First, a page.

Sunday, 1 November 2009
Jail Guitar Doors
Occasionally among the countless gigs, long journeys, delayed flights and repetitive days of bitter disappointment and frustration, there are exceptional moments which shine like gold in the river mud. Days which take you out of yourself, remind you of your good fortune and help you to treasure the things that are so often taken for granted. There isn't going to be the usual bathos or failed witticism at this point, just a rare instance of sincerity.
A few weeks ago I was invited to play a few songs for some inmates at a Young Offenders Institute in Wetherby, Yorkshire (alright, insert your captive audience gags here if you must but let's move on swiftly) as part of the Jail Guitar Doors scheme, by which prisoners and young offenders are given access to guitars, as a means of self-expression, self-respect and rehabilitation. You can read up on the scheme by clicking the link, it was set up by one of my heroes, Billy Bragg, to honour the memory of one of his, Joe Strummer.
When you're asked to do something like that, it doesn't take a second to say yes and how soon? Music means more than the X Factor and its evil twins (I mean similar shows, not the current Frankenstein's monster that is Jedward), and it has a much more vibrant place in life than the clogged I-pod or bored Guitar Hero would currently suggest.
Music is at it's most visceral and raw when it's played by people solely for their own amusement, as they come to grips with learning an instrument, or jamming alongside other people for the first time. So seeing these teenagers play their own songs, after they'd politely sat through mine and even performed their own version of How The West Was Won, (complete with additional middle 8 rap) - is easily one of the most extraordinary experiences in my life to date. It's not a good look, by the way, for a 40 yr old to be choking back the tears listening to his own song performed by a bunch of teenagers in the recreation area of a Yorkshire prison, so that's something else I've learned.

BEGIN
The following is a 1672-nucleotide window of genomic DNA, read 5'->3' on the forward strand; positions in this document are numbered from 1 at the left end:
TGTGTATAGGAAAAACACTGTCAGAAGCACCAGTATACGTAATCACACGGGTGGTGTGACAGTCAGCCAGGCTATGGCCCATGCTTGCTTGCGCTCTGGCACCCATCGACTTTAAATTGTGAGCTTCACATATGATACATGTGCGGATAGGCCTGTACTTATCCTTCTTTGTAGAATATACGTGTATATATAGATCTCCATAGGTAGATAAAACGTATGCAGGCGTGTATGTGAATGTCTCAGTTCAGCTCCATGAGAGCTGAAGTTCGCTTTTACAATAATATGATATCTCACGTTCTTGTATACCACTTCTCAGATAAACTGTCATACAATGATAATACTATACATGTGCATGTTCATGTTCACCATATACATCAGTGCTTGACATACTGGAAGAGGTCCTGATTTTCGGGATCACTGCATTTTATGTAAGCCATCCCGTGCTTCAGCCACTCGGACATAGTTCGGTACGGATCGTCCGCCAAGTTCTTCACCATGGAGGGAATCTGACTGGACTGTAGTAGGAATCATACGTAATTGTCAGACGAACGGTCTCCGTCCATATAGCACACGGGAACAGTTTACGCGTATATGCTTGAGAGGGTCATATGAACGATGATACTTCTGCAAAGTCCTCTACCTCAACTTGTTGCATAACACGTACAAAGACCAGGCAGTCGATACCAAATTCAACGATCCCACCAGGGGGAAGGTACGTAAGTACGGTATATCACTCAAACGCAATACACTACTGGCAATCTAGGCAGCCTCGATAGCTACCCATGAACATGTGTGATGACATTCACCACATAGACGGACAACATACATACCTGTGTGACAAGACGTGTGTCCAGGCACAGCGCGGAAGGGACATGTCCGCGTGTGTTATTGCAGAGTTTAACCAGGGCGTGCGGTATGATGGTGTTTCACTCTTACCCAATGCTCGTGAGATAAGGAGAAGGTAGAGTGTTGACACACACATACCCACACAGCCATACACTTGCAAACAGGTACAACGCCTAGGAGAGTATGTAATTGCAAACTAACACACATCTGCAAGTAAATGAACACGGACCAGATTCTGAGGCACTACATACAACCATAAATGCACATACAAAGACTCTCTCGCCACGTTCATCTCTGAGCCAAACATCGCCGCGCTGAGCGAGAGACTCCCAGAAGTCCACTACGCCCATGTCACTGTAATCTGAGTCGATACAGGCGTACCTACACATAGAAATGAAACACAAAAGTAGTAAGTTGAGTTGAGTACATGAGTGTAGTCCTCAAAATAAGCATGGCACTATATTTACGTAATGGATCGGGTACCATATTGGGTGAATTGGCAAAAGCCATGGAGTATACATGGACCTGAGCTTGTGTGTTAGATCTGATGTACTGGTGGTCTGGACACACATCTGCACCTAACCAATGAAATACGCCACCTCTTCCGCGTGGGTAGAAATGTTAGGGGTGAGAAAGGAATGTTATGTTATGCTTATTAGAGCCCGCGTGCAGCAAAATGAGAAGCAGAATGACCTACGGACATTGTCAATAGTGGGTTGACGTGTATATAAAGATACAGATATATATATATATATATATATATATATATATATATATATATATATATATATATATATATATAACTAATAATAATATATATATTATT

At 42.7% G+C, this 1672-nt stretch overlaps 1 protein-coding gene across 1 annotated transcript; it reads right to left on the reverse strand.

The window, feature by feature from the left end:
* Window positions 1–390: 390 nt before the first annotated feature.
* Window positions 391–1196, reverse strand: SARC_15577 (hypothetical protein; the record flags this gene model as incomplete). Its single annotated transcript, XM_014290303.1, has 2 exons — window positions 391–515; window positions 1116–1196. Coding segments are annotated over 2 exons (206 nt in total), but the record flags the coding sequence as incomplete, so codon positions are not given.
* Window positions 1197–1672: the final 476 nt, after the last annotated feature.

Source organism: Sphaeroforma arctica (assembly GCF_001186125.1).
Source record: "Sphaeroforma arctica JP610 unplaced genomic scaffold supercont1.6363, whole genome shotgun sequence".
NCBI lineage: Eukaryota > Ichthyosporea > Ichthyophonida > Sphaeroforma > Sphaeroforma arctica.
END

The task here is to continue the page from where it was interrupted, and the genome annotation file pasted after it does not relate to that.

I played a few songs, we talked about songwriting, they played some recordings they'd made, questions were asked from both sides, and I was given a tour of the prison by my amazing hosts. More of them later. And for any Daily Mail readers who may have strayed here, it is a prison. The cells are small, the doors are locked and there are bars on the window. It's not a holiday camp funded by the tax payer. It exists for a reason, but Wetherby also wants to give these kids (for kids they are) a chance at something more. Music may not be the most practical of careers these days, but anything that makes you more self-aware and self-confident informs every other aspect of your life, as well as having the more immediate rewards of having made something from nothing, carved sound from silence.
Whatever it has become for me over the years, this was reaffirmation of what music is in it's most basic form. It's the perfect way to express the inexpressible. And if you think that sounds like the worst solecism, you have clearly never sung at the top of your voice or tried to wring a tune out of an instrument by sheer force of will.
I can only tell you what I got from the experience, I'm not about to speak on behalf of the inmates. I hope they got something from it. They're inside for many reasons, none of them my business, and whatever solace can be gained from playing guitar, or perspective achieved from writing a song, I hope it's theirs for the taking. But they gave me something, and they re-ignited something inside me, a pure passion just for playing, just for hearing the notes, just for feeling the strings under your fingers - no other outcome attached, no expectation, and no reward other than sound.
Thanks then to Stephen Bielby and the staff who took great care of me, and whose dedication has meant that music classes are now an every day part of life at the prison. It's people like this that you rarely read about in the press, we only get the horror stories, not the news of good people, doing good things every day to improve the lives of others. And giving young offenders a chance at something more than a life of crime may not be the most glamorous profession, but that day, with those lads felt like the most rock and roll thing I've ever done.
P.S And those of you who came to the show in Sheffield the other day, your ticket money contributed to buying 6 more guitars for the scheme. So thank you.